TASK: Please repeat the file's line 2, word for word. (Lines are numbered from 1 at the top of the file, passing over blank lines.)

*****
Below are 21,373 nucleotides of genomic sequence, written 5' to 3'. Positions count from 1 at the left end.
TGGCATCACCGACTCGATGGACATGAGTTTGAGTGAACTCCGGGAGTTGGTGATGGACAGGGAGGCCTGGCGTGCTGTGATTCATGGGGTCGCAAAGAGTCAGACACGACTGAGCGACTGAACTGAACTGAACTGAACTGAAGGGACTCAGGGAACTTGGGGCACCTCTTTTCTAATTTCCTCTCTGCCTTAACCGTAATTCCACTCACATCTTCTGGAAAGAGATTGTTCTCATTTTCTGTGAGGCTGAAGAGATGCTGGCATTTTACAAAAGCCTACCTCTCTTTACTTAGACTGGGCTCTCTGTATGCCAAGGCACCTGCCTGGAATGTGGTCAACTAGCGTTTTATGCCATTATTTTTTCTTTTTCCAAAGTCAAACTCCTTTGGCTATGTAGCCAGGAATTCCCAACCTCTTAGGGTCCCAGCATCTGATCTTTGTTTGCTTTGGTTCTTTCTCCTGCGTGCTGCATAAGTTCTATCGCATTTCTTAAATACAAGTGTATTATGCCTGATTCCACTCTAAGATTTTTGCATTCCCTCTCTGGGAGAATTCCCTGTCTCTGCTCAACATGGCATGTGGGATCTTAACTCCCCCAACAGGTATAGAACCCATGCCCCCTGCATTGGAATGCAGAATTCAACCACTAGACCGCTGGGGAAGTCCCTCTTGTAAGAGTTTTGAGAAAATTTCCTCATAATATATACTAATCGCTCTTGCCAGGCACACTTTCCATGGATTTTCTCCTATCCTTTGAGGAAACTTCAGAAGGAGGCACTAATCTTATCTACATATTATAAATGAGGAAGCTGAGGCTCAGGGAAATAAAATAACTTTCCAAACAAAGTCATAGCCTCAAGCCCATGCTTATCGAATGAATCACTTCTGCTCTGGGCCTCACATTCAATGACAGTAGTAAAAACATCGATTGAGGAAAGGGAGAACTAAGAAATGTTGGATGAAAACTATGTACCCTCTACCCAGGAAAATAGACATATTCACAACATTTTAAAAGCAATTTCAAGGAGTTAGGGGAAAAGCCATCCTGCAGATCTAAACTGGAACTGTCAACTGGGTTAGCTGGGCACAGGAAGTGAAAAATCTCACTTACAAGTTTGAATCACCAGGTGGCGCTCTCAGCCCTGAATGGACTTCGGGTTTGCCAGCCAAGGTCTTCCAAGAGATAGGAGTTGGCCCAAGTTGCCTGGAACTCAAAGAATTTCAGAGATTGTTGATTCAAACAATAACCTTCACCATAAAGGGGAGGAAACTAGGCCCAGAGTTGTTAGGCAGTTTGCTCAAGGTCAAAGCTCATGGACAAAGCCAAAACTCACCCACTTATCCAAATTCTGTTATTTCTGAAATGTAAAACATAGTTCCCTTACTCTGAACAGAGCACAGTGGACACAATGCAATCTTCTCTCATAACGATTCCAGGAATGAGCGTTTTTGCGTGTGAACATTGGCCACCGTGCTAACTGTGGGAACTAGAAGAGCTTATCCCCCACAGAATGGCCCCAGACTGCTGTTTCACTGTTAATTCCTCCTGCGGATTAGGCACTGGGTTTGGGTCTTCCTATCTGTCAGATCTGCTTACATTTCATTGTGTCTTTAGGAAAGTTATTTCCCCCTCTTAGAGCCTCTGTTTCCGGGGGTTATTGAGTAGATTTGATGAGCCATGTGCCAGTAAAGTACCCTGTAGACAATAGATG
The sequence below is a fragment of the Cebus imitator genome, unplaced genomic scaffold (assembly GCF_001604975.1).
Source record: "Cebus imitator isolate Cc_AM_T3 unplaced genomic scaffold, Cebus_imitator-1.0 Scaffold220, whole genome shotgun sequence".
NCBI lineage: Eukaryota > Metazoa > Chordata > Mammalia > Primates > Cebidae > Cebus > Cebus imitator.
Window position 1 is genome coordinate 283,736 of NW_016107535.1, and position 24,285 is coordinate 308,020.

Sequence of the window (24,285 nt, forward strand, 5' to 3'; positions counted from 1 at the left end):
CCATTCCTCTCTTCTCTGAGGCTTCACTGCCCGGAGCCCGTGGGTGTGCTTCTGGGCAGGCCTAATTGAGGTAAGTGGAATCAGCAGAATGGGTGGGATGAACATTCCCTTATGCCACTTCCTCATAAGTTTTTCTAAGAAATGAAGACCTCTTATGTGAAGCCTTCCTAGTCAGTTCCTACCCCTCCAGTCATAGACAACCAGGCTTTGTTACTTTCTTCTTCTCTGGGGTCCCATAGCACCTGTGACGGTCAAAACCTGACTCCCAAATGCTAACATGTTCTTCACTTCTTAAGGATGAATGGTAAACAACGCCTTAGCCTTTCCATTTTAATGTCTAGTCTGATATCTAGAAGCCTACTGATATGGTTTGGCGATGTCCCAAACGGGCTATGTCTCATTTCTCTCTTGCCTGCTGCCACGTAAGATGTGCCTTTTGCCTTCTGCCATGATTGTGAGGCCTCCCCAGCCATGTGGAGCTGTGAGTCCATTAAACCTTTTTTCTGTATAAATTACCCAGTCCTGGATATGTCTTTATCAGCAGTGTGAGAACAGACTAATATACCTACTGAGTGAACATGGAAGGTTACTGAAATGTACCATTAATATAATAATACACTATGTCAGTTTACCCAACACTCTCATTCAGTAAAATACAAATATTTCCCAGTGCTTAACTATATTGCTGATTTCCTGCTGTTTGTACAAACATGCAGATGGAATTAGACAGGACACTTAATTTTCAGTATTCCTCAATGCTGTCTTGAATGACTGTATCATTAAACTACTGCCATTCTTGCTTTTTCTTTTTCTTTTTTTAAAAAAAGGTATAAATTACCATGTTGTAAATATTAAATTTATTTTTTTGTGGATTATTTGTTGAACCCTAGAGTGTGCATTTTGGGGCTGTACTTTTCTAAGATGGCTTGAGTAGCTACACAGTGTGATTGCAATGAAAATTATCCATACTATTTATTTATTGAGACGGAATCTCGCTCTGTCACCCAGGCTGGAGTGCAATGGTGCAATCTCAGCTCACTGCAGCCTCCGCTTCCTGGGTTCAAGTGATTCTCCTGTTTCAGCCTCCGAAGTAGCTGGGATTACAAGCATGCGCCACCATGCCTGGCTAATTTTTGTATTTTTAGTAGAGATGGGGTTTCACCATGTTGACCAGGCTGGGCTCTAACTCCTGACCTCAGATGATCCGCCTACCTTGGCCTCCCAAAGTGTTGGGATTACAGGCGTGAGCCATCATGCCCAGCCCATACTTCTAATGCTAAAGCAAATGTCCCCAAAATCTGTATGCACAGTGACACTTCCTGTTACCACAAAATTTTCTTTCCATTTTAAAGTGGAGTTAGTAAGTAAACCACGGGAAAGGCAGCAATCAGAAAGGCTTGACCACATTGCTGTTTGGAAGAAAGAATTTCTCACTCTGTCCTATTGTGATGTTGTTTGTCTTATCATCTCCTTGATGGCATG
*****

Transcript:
TGGCATCACCGACTCGATGGACATGAGTTTGAGTGAACTCCGGGAGTTGGTGATGGACAGGGAGGCCTGGCGTGCTGTGATTCATGGGGTCGCAAAGAGTCAGACACGACTGAGCGACTGAACTGAACTGAACTGAACTGAAGGGACTCAGGGAACTTGGGGCACCTCTTTTCTAATTTCCTCTCTGCCTTAACCGTAATTCCACTCACATCTTCTGGAAAGAGATTGTTCTCATTTTCTGTGAGGCTGAAGAGATGCTGGCATTTTACAAAAGCCTACCTCTCTTTACTTAGACTGGGCTCTCTGTATGCCAAGGCACCTGCCTGGAATGTGGTCAACTAGCGTTTTATGCCATTATTTTTTCTTTTTCCAAAGTCAAACTCCTTTGGCTATGTAGCCAGGAATTCCCAACCTCTTAGGGTCCCAGCATCTGATCTTTGTTTGCTTTGGTTCTTTCTCCTGCGTGCTGCATAAGTTCTATCGCATTTCTTAAATACAAGTGTATTATGCCTGATTCCACTCTAAGATTTTTGCATTCCCTCTCTGGGAGAATTCCCTGTCTCTGCTCAACATGGCATGTGGGATCTTAACTCCCCCAACAGGTATAGAACCCATGCCCCCTGCATTGGAATGCAGAATTCAACCACTAGACCGCTGGGGAAGTCCCTCTTGTAAGAGTTTTGAGAAAATTTCCTCATAATATATACTAATCGCTCTTGCCAGGCACACTTTCCATGGATTTTCTCCTATCCTTTGAGGAAACTTCAGAAGGAGGCACTAATCTTATCTACATATTATAAATGAGGAAGCTGAGGCTCAGGGAAATAAAATAACTTTCCAAACAAAGTCATAGCCTCAAGCCCATGCTTATCGAATGAATCACTTCTGCTCTGGGCCTCACATTCAATGACAGTAGTAAAAACATCGATTGAGGAAAGGGAGAACTAAGAAATGTTGGATGAAAACTATGTACCCTCTACCCAGGAAAATAGACATATTCACAACATTTTAAAAGCAATTTCAAGGAGTTAGGGGAAAAGCCATCCTGCAGATCTAAACTGGAACTGTCAACTGGGTTAGCTGGGCACAGGAAGTGAAAAATCTCACTTACAAGTTTGAATCACCAGGTGGCGCTCTCAGCCCTGAATGGACTTCGGGTTTGCCAGCCAAGGTCTTCCAAGAGATAGGAGTTGGCCCAAGTTGCCTGGAACTCAAAGAATTTCAGAGATTGTTGATTCAAACAATAACCTTCACCATAAAGGGGAGGAAACTAGGCCCAGAGTTGTTAGGCAGTTTGCTCAAGGTCAAAGCTCATGGACAAAGCCAAAACTCACCCACTTATCCAAATTCTGTTATTTCTGAAATGTAAAACATAGTTCCCTTACTCTGAACAGAGCACAGTGGACACAATGCAATCTTCTCTCATAACGATTCCAGGAATGAGCGTTTTTGCGTGTGAACATTGGCCACCGTGCTAACTGTGGGAACTAGAAGAGCTTATCCCCCACAGAATGGCCCCAGACTGCTGTTTCACTGTTAATTCCTCCTGCGGATTAGGCACTGGGTTTGGGTCTTCCTATCTGTCAGATCTGCTTACATTTCATTGTGTCTTTAGGAAAGTTATTTCCCCCTCTTAGAGCCTCTGTTTCCGGGGGTTATTGAGTAGATTTGATGAGCCATGTGCCAGTAAAGTACCCTGTAGACAATAGATG